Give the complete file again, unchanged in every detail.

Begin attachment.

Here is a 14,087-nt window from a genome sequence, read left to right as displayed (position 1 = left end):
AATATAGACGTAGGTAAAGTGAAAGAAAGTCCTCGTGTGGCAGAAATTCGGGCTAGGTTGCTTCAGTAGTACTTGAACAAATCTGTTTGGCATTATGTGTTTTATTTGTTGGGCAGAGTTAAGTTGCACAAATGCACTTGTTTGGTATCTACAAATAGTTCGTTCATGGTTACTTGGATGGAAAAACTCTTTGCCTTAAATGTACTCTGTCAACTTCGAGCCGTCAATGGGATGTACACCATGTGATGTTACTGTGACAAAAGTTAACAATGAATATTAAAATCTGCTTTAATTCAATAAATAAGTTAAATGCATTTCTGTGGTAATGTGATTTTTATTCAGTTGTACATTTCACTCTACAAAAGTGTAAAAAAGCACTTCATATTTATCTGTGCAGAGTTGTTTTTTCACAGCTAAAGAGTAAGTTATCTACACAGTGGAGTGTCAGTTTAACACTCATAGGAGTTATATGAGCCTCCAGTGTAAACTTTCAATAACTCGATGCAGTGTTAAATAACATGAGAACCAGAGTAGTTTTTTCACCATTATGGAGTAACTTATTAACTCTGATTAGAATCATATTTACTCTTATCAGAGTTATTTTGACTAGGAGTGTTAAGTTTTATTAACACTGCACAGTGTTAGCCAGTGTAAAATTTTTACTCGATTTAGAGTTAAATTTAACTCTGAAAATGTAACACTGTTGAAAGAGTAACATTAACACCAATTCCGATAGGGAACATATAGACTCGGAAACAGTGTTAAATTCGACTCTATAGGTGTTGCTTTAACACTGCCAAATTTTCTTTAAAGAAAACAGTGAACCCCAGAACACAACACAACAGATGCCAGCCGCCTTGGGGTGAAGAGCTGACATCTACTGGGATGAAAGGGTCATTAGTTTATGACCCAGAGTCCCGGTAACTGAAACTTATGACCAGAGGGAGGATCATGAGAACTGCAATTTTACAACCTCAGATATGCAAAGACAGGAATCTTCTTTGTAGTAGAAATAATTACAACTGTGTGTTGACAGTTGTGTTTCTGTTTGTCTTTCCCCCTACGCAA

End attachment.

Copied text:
Here is a 14,087-nt window from a genome sequence, read left to right as displayed (position 1 = left end):
AATATAGACGTAGGTAAAGTGAAAGAAAGTCCTCGTGTGGCAGAAATTCGGGCTAGGTTGCTTCAGTAGTACTTGAACAAATCTGTTTGGCATTATGTGTTTTATTTGTTGGGCAGAGTTAAGTTGCACAAATGCACTTGTTTGGTATCTACAAATAGTTCGTTCATGGTTACTTGGATGGAAAAACTCTTTGCCTTAAATGTACTCTGTCAACTTCGAGCCGTCAATGGGATGTACACCATGTGATGTTACTGTGACAAAAGTTAACAATGAATATTAAAATCTGCTTTAATTCAATAAATAAGTTAAATGCATTTCTGTGGTAATGTGATTTTTATTCAGTTGTACATTTCACTCTACAAAAGTGTAAAAAAGCACTTCATATTTATCTGTGCAGAGTTGTTTTTTCACAGCTAAAGAGTAAGTTATCTACACAGTGGAGTGTCAGTTTAACACTCATAGGAGTTATATGAGCCTCCAGTGTAAACTTTCAATAACTCGATGCAGTGTTAAATAACATGAGAACCAGAGTAGTTTTTTCACCATTATGGAGTAACTTATTAACTCTGATTAGAATCATATTTACTCTTATCAGAGTTATTTTGACTAGGAGTGTTAAGTTTTATTAACACTGCACAGTGTTAGCCAGTGTAAAATTTTTACTCGATTTAGAGTTAAATTTAACTCTGAAAATGTAACACTGTTGAAAGAGTAACATTAACACCAATTCCGATAGGGAACATATAGACTCGGAAACAGTGTTAAATTCGACTCTATAGGTGTTGCTTTAACACTGCCAAATTTTCTTTAAAGAAAACAGTGAACCCCAGAACACAACACAACAGATGCCAGCCGCCTTGGGGTGAAGAGCTGACATCTACTGGGATGAAAGGGTCATTAGTTTATGACCCAGAGTCCCGGTAACTGAAACTTATGACCAGAGGGAGGATCATGAGAACTGCAATTTTACAACCTCAGATATGCAAAGACAGGAATCTTCTTTGTAGTAGAAATAATTACAACTGTGTGTTGACAGTTGTGTTTCTGTTTGTCTTTCCCCCTACGCAA